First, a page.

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MANCHESTER EYEWITNESS
ISSUE NUMBER 21 SATURDAY, JULY 26TH, 1947


Five people were killed and at least thirty were injured, 8 seriously, when the 8.30 am express from Euston to Liverpool and Manchester was derailed near Nuneaton on Monday morning. The engine left the rails around 11am. 14 out of 16 coaches toppled onto their sides. The train was due to split at Crewe, with some coaches going to Liverpool and some to Manchester. The main line was blocked for 24 hours.

At the Ministry of Transport enquiry on Friday, driver S. Owen said he was doing 60 mph and felt the engine rolling severely. The enquiry continues over the coming days.

Laurel & Hardy appeared at the Manchester Palace Theatre this week. Thirty-seven years ago, Stan Laurel understudied Charlie Chaplin at the old Ardwick Empire. Of his current visit, Stan said "one thing six months in England has done for me - it's slimmed me by 40 lb".

The conversion of tram routes in Manchester has had to be put back due to the slow delivery of buses. The Transport Department had expected a tram-free city by now. The trams continue to lose a large amount of money. Buses made a profit of 223,719, trolleybus routes made 30,707, but trams produced a loss of 161,205.

Lancashire County Council are planning to divide the county into three "ridings" based on Manchester, Liverpool and Preston. The East Riding would take in Manchester, Salford, Bury, Rochdale, Oldham and Leigh. The proposal will be debated next week.

City Surveyor Mr Rowland Nicholas, said that three overspill towns, each of 50,000 people, would have to be completed over the next ten years. Manchester has about 62,500 houses over 70 years old - medical officers consider 68,000 were unfit for human habitation before the war.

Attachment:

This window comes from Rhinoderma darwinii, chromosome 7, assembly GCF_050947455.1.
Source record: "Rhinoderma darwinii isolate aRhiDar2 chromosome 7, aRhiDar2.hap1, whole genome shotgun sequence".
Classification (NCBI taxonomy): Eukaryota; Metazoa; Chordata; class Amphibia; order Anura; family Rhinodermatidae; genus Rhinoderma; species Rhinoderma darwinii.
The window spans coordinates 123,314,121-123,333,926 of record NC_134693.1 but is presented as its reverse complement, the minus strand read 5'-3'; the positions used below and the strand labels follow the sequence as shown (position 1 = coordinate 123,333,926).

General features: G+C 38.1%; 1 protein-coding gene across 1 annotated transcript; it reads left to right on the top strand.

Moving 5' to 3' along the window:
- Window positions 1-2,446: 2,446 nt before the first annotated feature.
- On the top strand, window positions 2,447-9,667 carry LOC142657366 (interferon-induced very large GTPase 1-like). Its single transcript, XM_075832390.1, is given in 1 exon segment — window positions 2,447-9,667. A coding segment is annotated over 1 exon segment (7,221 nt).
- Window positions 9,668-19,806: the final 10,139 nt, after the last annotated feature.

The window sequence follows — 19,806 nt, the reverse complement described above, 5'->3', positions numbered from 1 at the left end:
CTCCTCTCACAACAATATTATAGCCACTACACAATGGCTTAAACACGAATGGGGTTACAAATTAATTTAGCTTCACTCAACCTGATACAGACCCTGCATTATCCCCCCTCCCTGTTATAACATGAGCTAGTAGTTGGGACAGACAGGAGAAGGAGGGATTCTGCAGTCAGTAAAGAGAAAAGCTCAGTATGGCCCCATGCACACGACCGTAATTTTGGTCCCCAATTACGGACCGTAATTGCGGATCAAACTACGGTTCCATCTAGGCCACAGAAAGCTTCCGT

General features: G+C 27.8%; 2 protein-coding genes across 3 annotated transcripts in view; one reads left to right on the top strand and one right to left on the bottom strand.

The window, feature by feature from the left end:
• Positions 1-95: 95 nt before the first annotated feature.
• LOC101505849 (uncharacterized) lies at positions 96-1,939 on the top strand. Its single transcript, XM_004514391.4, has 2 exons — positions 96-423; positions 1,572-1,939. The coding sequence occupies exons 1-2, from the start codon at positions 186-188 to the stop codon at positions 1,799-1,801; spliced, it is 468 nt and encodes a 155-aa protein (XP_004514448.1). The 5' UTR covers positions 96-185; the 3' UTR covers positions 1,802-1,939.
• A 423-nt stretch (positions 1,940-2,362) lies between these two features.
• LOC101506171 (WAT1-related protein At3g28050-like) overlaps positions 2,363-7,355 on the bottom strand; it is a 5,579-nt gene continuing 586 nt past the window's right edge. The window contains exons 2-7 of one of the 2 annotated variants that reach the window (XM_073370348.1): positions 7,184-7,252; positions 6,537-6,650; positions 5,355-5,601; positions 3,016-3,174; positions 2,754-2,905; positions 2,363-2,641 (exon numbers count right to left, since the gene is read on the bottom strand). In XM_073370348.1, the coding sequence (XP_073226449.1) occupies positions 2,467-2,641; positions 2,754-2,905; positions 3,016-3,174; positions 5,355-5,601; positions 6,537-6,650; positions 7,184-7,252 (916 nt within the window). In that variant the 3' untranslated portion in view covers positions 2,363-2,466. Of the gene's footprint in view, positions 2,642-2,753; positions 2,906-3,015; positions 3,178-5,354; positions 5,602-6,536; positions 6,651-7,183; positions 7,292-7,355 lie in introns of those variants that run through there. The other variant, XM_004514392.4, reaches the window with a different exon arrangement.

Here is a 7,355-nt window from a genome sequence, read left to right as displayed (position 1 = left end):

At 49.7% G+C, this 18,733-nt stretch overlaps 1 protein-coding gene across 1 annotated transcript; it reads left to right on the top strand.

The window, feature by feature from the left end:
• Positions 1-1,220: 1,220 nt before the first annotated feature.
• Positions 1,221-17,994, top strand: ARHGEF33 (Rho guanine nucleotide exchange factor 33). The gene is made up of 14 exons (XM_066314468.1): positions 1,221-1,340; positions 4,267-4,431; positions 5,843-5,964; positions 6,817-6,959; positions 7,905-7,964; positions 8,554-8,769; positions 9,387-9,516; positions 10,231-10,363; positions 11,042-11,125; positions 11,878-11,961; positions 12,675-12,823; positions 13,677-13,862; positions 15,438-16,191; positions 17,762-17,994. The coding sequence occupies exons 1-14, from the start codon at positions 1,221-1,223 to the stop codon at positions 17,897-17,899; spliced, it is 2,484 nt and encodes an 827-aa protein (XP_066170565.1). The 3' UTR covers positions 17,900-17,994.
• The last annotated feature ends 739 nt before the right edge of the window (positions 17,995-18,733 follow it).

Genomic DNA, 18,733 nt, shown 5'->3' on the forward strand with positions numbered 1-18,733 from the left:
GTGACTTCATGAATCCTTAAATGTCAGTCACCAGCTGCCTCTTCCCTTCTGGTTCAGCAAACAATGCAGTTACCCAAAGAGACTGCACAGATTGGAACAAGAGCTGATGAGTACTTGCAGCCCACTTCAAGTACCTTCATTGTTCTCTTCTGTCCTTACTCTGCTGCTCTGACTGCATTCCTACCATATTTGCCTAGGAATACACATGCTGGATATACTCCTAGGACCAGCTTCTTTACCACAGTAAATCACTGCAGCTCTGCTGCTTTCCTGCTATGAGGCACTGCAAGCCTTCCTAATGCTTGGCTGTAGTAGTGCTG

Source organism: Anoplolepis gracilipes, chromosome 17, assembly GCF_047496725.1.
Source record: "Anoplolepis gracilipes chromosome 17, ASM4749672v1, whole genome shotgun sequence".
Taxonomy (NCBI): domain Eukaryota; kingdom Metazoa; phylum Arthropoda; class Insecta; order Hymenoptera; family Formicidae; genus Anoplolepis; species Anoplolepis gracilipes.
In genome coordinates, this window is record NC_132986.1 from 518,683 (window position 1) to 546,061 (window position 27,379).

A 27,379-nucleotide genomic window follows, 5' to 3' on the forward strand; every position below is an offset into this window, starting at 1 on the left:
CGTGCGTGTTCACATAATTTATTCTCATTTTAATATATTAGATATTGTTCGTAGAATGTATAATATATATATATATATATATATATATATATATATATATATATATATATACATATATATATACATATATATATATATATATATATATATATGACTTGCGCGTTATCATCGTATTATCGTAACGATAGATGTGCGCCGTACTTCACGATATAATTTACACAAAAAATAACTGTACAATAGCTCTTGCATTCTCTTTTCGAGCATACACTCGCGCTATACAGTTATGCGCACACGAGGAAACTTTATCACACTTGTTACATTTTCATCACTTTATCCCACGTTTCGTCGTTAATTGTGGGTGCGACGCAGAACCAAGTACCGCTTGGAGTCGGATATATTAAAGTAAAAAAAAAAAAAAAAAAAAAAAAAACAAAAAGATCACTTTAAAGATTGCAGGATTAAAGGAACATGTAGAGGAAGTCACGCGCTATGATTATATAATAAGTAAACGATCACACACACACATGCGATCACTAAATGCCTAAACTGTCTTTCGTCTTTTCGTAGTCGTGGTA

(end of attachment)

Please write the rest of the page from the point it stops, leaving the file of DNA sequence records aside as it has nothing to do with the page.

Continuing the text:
Vegetables are cheaper this week than at any time this year. Cabbages are on sale from 3d to 6d, cauliflowers 6d to 9d, and green peas are available for 9d a pound. A vegetable factor at Smithfield Market said prices would go up if it rains. Wholesalers at Smithfield market telephoned Lincolnshire growers to reduce deliveries of vegetables due to a glut. During the course of the week, prices fell sharply and many lettuces were left rotting. Rain in Lincolnshire by the end of the week prevented prices from falling further.

Hooligan children ruined months of research work at a Middleton (Lancs) Corporation clinic this week. The raiders, aged 10 and under, scattered records about the building, poured sticky liquid over desks and chairs and cut valuable plants level with their pots.

Two people were killed and three critically burned today when a blazing car was trapped between two motor coaches in the Blackpool traffic on Bolton Road, Chorley. The accident was made even more serious by the release of toxic gas. Onlookers said it was worse than anything thay had seen during the Blitz.

2000 people were left waiting at Exchange Station today after five trains had left for north Wales between 8 am and noon, each one full. A special train was laid on, which took all but 200 of them, who went to the front of the queue for the first afternoon departure. Towns on holiday this week include Gorton, Newton Heath, Bacup, Bollington and Rawtenstall, where 5000 of the 6000 workers have set off on holiday.

The weather forecast is for light to moderate variable wind. It will be cloudy with local rain in the north. It will feel warm and close.


Text by Aidan O'Rourke
Based on reports in the Manchester Evening News

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